We live in an increasingly complex moment in human history. The suffering across our planet continues to deepen. The longing for healing and new ways of living is palpable across all segments of humanity and even creation. What will it mean for all of us to live as truly free? Not just on the outside, but also on the inside? More and more we will need the ability to live from places where the waters run deep. We will need to make decisions from a viewpoint larger than ourselves. We will need one another to support, encourage, and build us up to take the steps of faith that we are too scared to take alone. We will need to be courageous.
When we see the word courage, it often calls forth images of a valiant warrior or a bold pioneer bravely facing great challenges against all odds. While inspiring, these images feel removed from our everyday reality.
But what if courage has more to do with claiming our identity as children of God? With being brave enough to face what is real and true in our lives and in the world and to share it with others? With claiming our gifts and stepping forward in faithfulness while we are still afraid and uncertain about the future?
This year, we want to explore what it means to live with COURAGE. We will explore first what the foundations of courage are and are not. We will dive into the life of Jesus and how he taught his disciples to be men and women of courage. We will explore what God’s vision for a courageous church is. We will dive into the lives of some of the well known and not so well known courageous characters in the Bible. And we will also explore what it means to be courageous citizens in a deeply divided nation.
Join us this year as we embark on this courageous journey!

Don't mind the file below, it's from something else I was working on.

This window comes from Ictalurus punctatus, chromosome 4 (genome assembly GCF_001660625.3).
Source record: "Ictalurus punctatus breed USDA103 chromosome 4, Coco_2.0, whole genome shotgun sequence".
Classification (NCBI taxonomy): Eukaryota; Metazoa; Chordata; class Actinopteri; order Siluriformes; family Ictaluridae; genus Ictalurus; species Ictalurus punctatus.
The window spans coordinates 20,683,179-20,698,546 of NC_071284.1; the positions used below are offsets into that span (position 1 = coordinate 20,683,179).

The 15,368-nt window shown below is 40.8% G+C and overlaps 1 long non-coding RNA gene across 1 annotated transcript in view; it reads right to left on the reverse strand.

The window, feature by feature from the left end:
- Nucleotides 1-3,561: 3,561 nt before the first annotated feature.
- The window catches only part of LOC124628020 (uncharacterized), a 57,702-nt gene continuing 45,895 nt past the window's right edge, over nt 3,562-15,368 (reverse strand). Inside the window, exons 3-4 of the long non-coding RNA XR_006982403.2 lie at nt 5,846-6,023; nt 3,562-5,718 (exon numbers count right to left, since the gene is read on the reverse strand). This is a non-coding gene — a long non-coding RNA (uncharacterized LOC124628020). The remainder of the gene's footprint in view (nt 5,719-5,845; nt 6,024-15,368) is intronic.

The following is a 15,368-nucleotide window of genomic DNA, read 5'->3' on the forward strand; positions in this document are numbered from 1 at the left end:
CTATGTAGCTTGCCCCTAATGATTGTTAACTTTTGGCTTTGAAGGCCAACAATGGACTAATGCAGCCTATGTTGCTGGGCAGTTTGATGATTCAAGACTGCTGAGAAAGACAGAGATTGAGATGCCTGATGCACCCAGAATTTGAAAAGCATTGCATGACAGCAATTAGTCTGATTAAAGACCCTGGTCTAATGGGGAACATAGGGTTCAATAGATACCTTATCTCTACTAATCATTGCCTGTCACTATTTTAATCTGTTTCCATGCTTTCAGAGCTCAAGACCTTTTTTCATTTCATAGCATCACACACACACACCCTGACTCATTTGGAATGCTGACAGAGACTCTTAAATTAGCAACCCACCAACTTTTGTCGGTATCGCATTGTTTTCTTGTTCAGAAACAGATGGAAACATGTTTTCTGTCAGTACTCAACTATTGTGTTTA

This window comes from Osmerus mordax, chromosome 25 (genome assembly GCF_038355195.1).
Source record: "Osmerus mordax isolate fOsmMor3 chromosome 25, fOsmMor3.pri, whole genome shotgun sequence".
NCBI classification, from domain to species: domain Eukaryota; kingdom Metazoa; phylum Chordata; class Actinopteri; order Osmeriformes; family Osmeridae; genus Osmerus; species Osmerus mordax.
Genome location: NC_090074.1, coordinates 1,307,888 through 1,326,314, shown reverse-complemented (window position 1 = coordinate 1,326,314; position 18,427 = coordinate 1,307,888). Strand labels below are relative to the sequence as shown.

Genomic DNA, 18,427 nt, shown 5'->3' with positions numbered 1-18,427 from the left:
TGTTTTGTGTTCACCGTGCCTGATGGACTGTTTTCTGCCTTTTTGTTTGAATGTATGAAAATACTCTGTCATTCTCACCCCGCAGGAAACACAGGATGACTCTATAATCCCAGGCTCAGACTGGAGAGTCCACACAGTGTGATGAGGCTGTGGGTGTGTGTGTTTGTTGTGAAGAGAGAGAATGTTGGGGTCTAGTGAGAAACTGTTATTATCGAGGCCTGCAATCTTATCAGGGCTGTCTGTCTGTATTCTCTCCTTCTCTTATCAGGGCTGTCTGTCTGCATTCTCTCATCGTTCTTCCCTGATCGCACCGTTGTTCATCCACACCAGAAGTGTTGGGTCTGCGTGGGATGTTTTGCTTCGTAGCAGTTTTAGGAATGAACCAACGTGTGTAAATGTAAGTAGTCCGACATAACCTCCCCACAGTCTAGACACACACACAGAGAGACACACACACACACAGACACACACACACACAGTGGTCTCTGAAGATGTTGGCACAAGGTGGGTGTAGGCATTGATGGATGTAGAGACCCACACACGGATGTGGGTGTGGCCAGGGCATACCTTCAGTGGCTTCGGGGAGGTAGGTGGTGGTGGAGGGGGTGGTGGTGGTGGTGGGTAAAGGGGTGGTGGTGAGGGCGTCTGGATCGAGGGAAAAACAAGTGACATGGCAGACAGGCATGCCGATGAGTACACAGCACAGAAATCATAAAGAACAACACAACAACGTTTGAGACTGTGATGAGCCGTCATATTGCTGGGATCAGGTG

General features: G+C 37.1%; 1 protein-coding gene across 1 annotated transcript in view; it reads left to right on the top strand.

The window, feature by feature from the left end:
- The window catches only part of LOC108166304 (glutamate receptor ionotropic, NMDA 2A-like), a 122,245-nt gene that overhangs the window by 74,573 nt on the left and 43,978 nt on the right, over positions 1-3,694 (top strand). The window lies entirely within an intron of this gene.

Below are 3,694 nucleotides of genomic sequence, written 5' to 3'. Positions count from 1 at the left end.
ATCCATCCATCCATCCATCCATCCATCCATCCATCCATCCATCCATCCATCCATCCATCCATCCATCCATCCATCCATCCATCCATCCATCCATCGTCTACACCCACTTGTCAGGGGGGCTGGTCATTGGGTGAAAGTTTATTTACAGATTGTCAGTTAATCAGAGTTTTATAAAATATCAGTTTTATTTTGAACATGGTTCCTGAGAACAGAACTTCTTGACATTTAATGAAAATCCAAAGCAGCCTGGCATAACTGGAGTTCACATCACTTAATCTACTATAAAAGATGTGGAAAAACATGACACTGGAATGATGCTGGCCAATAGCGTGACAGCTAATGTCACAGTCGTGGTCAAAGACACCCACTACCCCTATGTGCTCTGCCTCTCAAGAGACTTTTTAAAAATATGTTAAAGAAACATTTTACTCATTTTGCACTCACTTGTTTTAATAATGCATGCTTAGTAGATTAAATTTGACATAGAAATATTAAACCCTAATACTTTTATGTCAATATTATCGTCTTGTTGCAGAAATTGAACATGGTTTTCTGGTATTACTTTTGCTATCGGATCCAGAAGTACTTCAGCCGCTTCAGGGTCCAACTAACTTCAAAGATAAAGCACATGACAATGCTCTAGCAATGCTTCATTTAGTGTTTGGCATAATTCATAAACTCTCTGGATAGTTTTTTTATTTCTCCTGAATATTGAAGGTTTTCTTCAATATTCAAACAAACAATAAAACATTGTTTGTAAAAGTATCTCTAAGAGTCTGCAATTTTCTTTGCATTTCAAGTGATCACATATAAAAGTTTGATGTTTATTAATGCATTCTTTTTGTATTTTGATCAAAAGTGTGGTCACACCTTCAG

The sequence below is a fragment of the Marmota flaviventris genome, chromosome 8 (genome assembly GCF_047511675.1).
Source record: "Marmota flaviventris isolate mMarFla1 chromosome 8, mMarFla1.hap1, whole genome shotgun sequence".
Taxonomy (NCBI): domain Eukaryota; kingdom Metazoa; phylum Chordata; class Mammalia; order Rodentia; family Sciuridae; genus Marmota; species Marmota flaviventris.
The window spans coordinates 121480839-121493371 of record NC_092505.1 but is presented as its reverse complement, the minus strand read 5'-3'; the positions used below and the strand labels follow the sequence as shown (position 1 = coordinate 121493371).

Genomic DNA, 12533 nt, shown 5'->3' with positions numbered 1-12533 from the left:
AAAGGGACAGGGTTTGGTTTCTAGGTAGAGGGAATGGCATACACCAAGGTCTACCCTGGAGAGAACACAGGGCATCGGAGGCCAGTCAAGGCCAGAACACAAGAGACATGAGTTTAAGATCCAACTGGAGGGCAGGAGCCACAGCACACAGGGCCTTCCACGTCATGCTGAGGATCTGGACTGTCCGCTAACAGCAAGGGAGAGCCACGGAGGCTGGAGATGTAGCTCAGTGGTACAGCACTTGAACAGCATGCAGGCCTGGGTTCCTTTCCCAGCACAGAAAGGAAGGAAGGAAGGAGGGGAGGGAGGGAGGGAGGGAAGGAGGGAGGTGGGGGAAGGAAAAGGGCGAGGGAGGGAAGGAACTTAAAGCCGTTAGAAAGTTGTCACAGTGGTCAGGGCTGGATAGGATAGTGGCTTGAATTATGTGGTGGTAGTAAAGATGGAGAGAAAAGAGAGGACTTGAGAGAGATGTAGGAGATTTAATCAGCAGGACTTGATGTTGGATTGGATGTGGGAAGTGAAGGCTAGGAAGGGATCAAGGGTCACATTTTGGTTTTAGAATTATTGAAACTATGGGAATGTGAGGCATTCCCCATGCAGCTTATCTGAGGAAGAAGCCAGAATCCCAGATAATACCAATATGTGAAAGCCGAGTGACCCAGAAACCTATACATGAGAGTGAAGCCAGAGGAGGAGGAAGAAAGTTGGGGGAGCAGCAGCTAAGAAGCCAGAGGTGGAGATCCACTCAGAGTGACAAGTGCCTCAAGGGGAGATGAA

Foundations of courage: January 5 – February 23
Pastor April Blaine is speaking unless otherwise noted.
When the people of God were liberated from Pharaoh’s oppressive regime, they left for a new land, to build new lives. But the stories of who they were in Egypt still haunted them. The work of building a new nation was also the work of building a new identity and a new story. They needed to be free internally and externally.
We begin our year by journeying through the foundational lessons we MUST learn in order to move from a false understanding of ourselves, our world, and God — into the truth about who we are, our place in the world, and who God is. During these weeks, we will examine our false views about God and self and the truth that Scripture proclaims. It takes courage to step into a new way of seeing in the world. But it can change everything. Our foundational scriptures will come from the Psalms, a place where we find raw and honest prayers from people who were wrestling with the lies and seeking to find courage.
January 5 – Courage to Claim Our Stories – Psalm 139
The foundation of a life of courage is found in our identity as a child of God. We are, at our core, good. Shame tells us that our actions define us. But the courageous act is to name the truth of our mistakes and our victories — and know that we are more than our actions. We are beloved children of God, fearfully and wonderfully made.
January 12 – Brave Enough to Forgive – Psalm 133